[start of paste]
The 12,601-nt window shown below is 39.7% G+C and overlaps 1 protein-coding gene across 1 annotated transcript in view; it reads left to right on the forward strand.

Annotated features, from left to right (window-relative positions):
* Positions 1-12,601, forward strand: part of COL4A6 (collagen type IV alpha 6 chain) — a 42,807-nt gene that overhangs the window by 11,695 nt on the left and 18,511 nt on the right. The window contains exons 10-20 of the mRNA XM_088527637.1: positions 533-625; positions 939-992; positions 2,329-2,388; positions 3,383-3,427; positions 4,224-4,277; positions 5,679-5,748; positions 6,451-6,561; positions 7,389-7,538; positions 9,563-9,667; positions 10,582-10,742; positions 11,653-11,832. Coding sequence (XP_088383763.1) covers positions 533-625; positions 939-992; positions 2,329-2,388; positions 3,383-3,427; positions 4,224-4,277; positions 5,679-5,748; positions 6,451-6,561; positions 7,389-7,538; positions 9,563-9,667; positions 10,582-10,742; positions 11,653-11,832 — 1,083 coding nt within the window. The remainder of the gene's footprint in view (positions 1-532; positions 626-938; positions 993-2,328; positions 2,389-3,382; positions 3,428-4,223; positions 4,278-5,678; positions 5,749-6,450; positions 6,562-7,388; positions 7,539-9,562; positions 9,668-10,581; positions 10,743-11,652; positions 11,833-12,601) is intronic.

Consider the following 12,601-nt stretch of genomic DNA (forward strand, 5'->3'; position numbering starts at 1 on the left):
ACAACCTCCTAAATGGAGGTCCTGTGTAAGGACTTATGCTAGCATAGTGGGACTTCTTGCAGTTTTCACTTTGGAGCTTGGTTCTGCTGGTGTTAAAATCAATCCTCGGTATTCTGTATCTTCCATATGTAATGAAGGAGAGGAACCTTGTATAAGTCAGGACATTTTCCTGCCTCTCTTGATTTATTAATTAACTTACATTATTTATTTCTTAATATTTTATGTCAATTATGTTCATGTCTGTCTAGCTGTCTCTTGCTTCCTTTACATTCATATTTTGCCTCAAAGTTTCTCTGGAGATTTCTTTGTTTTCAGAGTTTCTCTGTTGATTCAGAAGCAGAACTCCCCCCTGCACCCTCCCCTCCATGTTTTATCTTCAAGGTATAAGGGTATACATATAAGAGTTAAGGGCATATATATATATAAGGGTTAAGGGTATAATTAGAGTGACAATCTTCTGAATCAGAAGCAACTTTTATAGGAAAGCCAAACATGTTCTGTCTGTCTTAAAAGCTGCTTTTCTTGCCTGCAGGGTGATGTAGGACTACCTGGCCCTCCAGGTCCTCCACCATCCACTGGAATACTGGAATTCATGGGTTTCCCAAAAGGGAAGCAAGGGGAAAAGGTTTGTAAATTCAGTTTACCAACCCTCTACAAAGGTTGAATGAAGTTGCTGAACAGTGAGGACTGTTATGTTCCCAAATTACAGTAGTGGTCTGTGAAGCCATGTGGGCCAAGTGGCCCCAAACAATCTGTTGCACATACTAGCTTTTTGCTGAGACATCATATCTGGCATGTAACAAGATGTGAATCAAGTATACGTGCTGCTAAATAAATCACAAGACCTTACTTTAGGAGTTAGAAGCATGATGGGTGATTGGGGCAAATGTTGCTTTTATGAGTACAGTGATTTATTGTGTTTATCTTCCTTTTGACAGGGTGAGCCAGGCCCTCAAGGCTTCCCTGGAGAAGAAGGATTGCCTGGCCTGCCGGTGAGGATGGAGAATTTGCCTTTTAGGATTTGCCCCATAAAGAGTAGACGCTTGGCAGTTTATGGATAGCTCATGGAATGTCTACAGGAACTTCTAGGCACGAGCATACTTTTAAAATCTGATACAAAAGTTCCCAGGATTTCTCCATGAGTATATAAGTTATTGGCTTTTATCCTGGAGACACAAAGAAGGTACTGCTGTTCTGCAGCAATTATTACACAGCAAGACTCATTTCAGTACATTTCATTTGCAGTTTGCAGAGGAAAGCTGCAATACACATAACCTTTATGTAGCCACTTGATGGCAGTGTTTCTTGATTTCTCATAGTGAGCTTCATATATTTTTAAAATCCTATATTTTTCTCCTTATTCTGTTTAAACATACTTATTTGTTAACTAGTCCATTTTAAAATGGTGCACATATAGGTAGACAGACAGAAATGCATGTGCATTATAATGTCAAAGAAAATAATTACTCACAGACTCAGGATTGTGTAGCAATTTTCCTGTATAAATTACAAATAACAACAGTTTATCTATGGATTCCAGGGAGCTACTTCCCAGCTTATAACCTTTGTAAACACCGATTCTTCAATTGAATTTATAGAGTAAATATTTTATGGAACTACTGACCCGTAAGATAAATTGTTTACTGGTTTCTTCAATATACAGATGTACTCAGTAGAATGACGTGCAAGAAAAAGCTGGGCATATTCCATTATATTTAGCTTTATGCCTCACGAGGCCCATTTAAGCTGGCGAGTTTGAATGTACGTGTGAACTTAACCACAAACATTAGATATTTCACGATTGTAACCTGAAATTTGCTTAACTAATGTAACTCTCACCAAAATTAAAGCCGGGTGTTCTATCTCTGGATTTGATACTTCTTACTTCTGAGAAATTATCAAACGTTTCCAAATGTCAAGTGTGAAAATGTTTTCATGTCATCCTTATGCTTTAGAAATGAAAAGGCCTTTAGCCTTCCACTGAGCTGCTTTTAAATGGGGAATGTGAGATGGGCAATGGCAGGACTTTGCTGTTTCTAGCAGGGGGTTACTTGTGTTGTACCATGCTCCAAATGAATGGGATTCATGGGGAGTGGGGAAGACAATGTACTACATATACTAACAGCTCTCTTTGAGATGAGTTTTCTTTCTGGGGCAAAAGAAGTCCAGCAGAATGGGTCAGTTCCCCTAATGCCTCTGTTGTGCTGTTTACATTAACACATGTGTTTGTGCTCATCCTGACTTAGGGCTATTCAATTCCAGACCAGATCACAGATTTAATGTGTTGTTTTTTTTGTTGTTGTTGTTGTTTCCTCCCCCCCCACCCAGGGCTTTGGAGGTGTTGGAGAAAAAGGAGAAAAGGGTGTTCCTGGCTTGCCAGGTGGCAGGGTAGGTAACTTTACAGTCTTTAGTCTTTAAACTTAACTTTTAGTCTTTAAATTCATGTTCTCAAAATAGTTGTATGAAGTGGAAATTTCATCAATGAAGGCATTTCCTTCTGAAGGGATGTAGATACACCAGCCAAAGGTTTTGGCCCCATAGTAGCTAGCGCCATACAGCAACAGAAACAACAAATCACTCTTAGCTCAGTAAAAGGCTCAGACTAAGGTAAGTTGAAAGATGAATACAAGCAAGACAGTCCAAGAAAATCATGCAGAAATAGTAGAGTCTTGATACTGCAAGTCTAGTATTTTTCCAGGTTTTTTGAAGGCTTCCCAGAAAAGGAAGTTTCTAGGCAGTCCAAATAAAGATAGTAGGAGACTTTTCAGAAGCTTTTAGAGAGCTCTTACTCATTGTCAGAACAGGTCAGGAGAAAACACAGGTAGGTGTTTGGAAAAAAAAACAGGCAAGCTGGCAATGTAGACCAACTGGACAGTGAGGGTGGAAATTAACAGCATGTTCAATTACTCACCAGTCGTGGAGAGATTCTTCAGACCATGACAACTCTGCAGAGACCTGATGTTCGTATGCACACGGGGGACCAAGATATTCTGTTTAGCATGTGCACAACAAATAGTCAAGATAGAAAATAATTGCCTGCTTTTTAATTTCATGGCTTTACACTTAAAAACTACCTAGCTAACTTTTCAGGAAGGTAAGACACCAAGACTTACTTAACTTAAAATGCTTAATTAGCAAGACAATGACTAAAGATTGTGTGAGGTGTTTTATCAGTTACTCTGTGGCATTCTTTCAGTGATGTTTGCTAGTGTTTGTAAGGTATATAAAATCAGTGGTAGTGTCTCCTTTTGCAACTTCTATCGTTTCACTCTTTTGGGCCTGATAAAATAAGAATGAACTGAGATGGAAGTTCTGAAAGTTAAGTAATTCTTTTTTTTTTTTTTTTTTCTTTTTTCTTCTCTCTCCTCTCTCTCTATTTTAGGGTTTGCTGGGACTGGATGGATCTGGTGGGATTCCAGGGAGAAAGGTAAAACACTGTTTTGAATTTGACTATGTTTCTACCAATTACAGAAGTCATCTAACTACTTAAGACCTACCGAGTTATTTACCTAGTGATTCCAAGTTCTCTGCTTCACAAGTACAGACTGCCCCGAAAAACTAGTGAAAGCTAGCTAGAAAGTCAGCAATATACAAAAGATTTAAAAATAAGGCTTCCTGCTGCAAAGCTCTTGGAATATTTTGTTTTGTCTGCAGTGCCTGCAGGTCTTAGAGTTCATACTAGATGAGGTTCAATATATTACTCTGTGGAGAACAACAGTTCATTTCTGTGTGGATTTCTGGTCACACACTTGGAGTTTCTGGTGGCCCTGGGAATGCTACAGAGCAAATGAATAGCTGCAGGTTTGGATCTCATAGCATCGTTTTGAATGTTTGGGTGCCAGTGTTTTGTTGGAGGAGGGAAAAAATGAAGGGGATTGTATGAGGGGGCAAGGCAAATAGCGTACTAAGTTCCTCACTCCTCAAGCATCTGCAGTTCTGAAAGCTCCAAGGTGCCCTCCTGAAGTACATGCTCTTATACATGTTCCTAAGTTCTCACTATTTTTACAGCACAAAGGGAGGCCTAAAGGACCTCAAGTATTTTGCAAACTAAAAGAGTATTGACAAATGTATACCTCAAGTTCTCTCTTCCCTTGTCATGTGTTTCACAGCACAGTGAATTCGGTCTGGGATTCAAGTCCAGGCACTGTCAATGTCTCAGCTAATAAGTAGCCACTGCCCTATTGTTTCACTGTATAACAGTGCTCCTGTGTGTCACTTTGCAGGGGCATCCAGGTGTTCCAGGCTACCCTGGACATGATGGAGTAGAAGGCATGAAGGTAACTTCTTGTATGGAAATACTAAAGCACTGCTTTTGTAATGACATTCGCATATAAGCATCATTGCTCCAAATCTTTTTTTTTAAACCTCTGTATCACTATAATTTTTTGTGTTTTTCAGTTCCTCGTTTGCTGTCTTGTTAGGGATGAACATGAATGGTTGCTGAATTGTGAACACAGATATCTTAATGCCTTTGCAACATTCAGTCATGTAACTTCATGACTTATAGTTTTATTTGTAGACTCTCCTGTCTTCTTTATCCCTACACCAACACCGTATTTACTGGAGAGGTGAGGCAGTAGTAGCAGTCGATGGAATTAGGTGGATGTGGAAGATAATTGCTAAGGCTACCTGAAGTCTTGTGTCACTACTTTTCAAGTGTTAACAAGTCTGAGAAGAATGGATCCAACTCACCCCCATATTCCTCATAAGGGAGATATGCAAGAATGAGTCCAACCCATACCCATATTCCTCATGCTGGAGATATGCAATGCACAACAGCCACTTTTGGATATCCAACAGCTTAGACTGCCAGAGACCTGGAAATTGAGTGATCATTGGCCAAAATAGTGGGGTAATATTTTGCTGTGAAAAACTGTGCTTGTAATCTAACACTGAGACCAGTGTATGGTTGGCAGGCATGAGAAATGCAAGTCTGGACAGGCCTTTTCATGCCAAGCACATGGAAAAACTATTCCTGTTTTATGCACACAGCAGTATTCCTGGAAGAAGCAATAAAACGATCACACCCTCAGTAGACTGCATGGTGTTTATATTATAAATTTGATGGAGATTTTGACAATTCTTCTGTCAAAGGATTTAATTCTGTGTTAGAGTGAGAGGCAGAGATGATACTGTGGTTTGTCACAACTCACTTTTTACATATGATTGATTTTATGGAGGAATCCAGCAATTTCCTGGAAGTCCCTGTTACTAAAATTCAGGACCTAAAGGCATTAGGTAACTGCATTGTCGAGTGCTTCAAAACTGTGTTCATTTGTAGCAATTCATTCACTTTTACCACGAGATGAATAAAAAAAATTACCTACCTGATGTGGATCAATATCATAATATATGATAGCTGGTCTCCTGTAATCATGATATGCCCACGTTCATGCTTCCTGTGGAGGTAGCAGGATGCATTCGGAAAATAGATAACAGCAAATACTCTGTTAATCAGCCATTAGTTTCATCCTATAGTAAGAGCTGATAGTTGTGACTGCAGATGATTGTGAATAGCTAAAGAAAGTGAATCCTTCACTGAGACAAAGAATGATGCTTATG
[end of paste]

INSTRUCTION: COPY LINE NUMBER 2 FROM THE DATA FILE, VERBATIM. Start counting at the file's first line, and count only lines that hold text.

Annotated features, from left to right (window-relative positions):